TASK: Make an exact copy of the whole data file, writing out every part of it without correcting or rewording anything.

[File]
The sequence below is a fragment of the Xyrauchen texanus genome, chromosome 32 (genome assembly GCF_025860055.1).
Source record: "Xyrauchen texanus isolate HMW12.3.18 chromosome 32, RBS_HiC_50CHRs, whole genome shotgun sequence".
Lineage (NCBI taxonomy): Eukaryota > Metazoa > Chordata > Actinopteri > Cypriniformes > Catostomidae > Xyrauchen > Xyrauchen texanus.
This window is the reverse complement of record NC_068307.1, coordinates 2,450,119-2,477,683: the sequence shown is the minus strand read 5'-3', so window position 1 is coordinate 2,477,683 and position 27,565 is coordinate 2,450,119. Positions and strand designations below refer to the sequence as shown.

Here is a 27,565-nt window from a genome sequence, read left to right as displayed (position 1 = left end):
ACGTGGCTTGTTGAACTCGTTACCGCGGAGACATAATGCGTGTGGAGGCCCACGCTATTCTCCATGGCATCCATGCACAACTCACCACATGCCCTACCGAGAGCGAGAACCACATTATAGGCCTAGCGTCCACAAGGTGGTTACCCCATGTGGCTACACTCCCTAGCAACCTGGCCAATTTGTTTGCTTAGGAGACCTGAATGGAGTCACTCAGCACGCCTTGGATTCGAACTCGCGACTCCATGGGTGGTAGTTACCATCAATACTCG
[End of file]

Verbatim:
The sequence below is a fragment of the Xyrauchen texanus genome, chromosome 32 (genome assembly GCF_025860055.1).
Source record: "Xyrauchen texanus isolate HMW12.3.18 chromosome 32, RBS_HiC_50CHRs, whole genome shotgun sequence".
Lineage (NCBI taxonomy): Eukaryota > Metazoa > Chordata > Actinopteri > Cypriniformes > Catostomidae > Xyrauchen > Xyrauchen texanus.
This window is the reverse complement of record NC_068307.1, coordinates 2,450,119-2,477,683: the sequence shown is the minus strand read 5'-3', so window position 1 is coordinate 2,477,683 and position 27,565 is coordinate 2,450,119. Positions and strand designations below refer to the sequence as shown.

Here is a 27,565-nt window from a genome sequence, read left to right as displayed (position 1 = left end):
ACGTGGCTTGTTGAACTCGTTACCGCGGAGACATAATGCGTGTGGAGGCCCACGCTATTCTCCATGGCATCCATGCACAACTCACCACATGCCCTACCGAGAGCGAGAACCACATTATAGGCCTAGCGTCCACAAGGTGGTTACCCCATGTGGCTACACTCCCTAGCAACCTGGCCAATTTGTTTGCTTAGGAGACCTGAATGGAGTCACTCAGCACGCCTTGGATTCGAACTCGCGACTCCATGGGTGGTAGTTACCATCAATACTCG